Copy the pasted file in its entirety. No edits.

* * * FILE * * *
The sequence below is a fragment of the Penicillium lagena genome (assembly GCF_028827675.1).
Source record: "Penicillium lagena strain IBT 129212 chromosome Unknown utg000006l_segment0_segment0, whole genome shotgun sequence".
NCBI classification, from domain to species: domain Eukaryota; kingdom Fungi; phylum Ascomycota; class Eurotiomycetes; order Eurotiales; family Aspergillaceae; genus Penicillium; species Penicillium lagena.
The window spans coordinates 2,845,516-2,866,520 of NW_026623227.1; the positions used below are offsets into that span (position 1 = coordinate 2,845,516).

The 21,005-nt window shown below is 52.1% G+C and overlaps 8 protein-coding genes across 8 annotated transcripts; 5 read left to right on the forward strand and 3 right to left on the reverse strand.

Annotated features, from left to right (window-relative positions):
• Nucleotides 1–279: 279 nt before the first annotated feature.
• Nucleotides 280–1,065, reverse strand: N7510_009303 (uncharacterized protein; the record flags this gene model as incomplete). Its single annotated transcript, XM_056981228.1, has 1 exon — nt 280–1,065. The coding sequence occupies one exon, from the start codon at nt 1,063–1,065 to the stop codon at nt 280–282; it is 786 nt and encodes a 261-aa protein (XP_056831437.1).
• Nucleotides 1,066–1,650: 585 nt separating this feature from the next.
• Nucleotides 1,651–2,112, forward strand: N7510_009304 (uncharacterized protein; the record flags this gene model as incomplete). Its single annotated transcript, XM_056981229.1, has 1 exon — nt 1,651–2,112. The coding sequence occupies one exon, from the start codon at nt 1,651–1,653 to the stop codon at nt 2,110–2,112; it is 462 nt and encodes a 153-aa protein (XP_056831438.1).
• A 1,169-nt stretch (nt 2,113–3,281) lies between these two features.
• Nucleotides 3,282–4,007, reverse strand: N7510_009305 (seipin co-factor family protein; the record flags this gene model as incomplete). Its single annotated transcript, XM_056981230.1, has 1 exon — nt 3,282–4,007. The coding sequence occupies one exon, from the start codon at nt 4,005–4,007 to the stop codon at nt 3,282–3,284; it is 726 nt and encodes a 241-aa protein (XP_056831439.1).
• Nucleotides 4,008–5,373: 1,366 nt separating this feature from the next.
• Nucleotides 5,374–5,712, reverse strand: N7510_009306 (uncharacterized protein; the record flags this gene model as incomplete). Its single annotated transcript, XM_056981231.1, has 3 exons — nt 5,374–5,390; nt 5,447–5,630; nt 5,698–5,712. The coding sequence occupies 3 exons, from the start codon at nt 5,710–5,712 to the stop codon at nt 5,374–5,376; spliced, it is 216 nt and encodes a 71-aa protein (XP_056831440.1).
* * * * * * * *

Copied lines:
The sequence below is a fragment of the Penicillium lagena genome (assembly GCF_028827675.1).
Source record: "Penicillium lagena strain IBT 129212 chromosome Unknown utg000006l_segment0_segment0, whole genome shotgun sequence".
NCBI classification, from domain to species: domain Eukaryota; kingdom Fungi; phylum Ascomycota; class Eurotiomycetes; order Eurotiales; family Aspergillaceae; genus Penicillium; species Penicillium lagena.
The window spans coordinates 2,845,516-2,866,520 of NW_026623227.1; the positions used below are offsets into that span (position 1 = coordinate 2,845,516).

The 21,005-nt window shown below is 52.1% G+C and overlaps 8 protein-coding genes across 8 annotated transcripts; 5 read left to right on the forward strand and 3 right to left on the reverse strand.

Annotated features, from left to right (window-relative positions):
• Nucleotides 1–279: 279 nt before the first annotated feature.
• Nucleotides 280–1,065, reverse strand: N7510_009303 (uncharacterized protein; the record flags this gene model as incomplete). Its single annotated transcript, XM_056981228.1, has 1 exon — nt 280–1,065. The coding sequence occupies one exon, from the start codon at nt 1,063–1,065 to the stop codon at nt 280–282; it is 786 nt and encodes a 261-aa protein (XP_056831437.1).
• Nucleotides 1,066–1,650: 585 nt separating this feature from the next.
• Nucleotides 1,651–2,112, forward strand: N7510_009304 (uncharacterized protein; the record flags this gene model as incomplete). Its single annotated transcript, XM_056981229.1, has 1 exon — nt 1,651–2,112. The coding sequence occupies one exon, from the start codon at nt 1,651–1,653 to the stop codon at nt 2,110–2,112; it is 462 nt and encodes a 153-aa protein (XP_056831438.1).
• A 1,169-nt stretch (nt 2,113–3,281) lies between these two features.
• Nucleotides 3,282–4,007, reverse strand: N7510_009305 (seipin co-factor family protein; the record flags this gene model as incomplete). Its single annotated transcript, XM_056981230.1, has 1 exon — nt 3,282–4,007. The coding sequence occupies one exon, from the start codon at nt 4,005–4,007 to the stop codon at nt 3,282–3,284; it is 726 nt and encodes a 241-aa protein (XP_056831439.1).
• Nucleotides 4,008–5,373: 1,366 nt separating this feature from the next.
• Nucleotides 5,374–5,712, reverse strand: N7510_009306 (uncharacterized protein; the record flags this gene model as incomplete). Its single annotated transcript, XM_056981231.1, has 3 exons — nt 5,374–5,390; nt 5,447–5,630; nt 5,698–5,712. The coding sequence occupies 3 exons, from the start codon at nt 5,710–5,712 to the stop codon at nt 5,374–5,376; spliced, it is 216 nt and encodes a 71-aa protein (XP_056831440.1).